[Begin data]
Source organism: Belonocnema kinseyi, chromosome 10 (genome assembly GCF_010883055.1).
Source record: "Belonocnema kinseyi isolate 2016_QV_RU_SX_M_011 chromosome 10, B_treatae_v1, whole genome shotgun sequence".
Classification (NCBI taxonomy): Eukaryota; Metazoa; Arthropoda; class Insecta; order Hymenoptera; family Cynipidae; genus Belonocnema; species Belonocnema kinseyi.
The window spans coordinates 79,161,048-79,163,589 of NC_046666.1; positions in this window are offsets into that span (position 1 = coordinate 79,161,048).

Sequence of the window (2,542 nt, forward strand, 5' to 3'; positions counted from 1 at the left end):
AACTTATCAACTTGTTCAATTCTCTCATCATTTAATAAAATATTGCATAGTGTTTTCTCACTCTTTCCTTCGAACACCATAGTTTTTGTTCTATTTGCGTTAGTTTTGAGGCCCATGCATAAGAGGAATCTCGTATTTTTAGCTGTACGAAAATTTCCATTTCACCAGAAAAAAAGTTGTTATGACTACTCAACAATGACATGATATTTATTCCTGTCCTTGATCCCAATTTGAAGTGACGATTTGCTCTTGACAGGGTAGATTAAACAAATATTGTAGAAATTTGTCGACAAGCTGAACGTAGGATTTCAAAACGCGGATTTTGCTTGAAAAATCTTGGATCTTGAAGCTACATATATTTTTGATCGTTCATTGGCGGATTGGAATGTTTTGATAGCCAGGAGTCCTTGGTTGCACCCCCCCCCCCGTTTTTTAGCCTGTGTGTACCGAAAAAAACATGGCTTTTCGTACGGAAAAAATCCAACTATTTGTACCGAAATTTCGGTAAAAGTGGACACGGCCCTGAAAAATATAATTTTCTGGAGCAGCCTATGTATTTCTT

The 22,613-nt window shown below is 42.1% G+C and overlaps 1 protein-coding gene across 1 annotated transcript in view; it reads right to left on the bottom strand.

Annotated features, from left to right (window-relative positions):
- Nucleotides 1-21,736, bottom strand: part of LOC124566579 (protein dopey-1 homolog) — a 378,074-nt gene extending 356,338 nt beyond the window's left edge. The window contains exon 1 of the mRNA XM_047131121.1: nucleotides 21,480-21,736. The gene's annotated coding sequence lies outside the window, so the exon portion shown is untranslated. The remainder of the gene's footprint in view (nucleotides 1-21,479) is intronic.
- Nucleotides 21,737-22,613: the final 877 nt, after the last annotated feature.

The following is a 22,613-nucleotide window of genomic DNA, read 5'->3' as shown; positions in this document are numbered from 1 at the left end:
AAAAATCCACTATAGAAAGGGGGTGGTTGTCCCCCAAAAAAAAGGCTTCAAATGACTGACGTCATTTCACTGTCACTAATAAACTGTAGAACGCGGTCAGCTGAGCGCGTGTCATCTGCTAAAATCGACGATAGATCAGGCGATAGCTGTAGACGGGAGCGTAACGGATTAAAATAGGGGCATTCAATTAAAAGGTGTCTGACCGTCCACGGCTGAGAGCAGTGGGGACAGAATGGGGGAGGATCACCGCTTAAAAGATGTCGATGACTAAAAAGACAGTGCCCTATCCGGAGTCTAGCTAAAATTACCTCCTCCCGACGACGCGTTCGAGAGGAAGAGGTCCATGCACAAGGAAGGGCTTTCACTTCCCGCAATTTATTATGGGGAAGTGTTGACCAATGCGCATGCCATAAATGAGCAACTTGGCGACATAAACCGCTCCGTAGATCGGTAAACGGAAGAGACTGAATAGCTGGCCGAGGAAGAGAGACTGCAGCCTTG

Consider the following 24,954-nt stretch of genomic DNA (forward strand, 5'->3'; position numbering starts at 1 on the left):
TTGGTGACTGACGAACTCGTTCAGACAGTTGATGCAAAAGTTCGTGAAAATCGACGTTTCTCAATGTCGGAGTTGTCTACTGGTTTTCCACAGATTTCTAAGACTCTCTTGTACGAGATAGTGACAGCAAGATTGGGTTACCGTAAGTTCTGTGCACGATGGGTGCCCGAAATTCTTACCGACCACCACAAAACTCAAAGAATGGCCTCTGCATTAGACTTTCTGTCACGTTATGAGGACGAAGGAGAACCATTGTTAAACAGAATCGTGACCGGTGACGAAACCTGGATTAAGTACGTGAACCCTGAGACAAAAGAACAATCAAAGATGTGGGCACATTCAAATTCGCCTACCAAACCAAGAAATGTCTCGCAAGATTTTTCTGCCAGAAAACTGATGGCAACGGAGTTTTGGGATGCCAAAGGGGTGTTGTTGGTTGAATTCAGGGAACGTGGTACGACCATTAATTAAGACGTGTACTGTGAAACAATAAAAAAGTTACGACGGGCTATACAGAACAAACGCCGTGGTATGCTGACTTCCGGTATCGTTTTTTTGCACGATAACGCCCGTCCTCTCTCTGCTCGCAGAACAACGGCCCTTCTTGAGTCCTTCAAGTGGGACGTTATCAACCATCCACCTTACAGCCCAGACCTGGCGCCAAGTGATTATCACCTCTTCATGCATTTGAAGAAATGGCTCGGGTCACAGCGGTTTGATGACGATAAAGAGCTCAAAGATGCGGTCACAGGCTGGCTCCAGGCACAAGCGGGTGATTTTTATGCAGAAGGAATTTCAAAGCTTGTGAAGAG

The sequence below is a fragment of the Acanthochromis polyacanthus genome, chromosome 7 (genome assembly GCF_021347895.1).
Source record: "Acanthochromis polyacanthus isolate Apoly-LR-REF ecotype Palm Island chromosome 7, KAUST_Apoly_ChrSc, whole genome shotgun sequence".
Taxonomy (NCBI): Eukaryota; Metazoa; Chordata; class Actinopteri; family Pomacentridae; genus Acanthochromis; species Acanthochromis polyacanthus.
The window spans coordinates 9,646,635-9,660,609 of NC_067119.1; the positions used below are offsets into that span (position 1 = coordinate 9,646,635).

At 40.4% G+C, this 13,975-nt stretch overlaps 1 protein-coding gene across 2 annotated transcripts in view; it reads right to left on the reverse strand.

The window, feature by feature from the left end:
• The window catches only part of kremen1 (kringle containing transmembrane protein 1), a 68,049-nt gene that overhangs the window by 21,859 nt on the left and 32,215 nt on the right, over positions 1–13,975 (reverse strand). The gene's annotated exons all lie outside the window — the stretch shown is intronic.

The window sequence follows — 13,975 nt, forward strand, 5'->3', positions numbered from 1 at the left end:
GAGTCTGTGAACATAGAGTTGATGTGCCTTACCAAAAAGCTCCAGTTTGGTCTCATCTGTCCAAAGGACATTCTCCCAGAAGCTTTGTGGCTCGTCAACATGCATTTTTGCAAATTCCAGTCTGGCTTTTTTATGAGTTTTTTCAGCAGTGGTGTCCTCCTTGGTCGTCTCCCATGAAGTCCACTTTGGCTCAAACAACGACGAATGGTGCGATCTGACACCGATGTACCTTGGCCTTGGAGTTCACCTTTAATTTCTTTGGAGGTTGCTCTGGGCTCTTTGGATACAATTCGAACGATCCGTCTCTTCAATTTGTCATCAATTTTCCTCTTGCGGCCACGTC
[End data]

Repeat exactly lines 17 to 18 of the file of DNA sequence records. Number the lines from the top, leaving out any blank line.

Taxonomy (NCBI): Eukaryota; Metazoa; Chordata; class Actinopteri; family Pomacentridae; genus Acanthochromis; species Acanthochromis polyacanthus.
The window spans coordinates 9,646,635-9,660,609 of NC_067119.1; the positions used below are offsets into that span (position 1 = coordinate 9,646,635).